August 5 Look for Jupiter & Moon Tonight
Tonight – August 5, 2016 – look for the waxing crescent moon to light up the western sky shortly after sunset. Then, in the deepening dusk, look for the dazzling king planet Jupiter close to this slim moon.
Found ’em? Now find two more planets. The bow of the lunar crescent points in the general direction of the planets Mercury and Venus. At mid-northern latitudes, you’ll have to spot Venus some 30 to 45 minutes… after sunset, and Mercury some 45 to 60 minutes after sunset.
Star of the week: Albireo
Albireo – also called Beta Cygni – isn’t the brightest star in the sky. It looks like an ordinary single star to the eye. But peer at it through a telescope, you’ll learn why stargazers love Albireo. With a telescope, you’ll easily see Albireo as a beautiful double star, with the brighter star gold and the dimmer star blue.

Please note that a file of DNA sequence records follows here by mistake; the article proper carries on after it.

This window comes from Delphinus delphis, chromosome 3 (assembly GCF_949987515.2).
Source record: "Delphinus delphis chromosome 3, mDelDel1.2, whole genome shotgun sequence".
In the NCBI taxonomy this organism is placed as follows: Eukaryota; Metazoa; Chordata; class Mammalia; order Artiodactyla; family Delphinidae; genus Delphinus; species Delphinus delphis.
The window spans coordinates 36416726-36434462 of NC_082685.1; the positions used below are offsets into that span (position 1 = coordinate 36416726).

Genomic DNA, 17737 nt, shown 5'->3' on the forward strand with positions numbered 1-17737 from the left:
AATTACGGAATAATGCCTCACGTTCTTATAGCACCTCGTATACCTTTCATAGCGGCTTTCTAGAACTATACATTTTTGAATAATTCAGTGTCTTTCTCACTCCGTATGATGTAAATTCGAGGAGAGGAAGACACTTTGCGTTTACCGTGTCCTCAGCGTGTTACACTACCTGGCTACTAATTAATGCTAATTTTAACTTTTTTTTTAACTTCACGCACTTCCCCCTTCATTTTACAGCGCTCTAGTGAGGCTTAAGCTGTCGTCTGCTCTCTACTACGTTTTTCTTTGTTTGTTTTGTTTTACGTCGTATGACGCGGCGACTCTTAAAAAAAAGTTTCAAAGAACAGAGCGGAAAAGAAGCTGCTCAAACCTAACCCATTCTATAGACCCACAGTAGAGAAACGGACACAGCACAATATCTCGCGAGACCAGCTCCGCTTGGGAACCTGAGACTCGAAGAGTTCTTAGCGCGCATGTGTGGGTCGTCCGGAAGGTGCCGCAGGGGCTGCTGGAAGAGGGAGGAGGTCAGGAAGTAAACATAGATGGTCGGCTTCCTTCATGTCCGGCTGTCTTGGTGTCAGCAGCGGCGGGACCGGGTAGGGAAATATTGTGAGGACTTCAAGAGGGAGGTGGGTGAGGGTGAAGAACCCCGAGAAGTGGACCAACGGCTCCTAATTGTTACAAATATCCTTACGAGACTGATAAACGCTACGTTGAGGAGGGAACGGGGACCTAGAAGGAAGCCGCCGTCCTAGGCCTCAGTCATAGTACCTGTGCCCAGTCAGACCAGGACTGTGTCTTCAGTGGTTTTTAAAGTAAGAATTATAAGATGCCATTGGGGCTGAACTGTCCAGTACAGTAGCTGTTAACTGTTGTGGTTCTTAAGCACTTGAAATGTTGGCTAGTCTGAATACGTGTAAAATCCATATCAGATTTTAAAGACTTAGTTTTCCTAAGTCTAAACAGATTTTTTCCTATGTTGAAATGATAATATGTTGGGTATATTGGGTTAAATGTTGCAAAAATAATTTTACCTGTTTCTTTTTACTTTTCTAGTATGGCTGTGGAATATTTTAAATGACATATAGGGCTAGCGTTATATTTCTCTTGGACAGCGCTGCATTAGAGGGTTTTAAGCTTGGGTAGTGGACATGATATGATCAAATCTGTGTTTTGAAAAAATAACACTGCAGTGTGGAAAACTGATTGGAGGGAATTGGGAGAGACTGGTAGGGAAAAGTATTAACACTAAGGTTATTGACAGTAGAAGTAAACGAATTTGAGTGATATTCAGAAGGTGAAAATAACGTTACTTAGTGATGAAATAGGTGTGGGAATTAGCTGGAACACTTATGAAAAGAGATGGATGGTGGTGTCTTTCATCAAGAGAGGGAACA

How can you see Albireo as two stars? They are best viewed at 30X (“30 power” or a magnification of 30). Unless you have exceedingly powerful binoculars, mounted on a tripod, binoculars won’t show you Albireo as two stars, but any small telescope will. When you do see Albireo as two stars, notice the striking color contrast between the two.
Coathanger: Looks like its name
The Coathanger or Brocchi’s cluster is a tiny asterism – pattern of stars that is not a constellation. This star formation looks exactly like its namesake, and is amazingly easy to make out through binoculars. The whole trick to viewing the Coathanger is to know just where to look.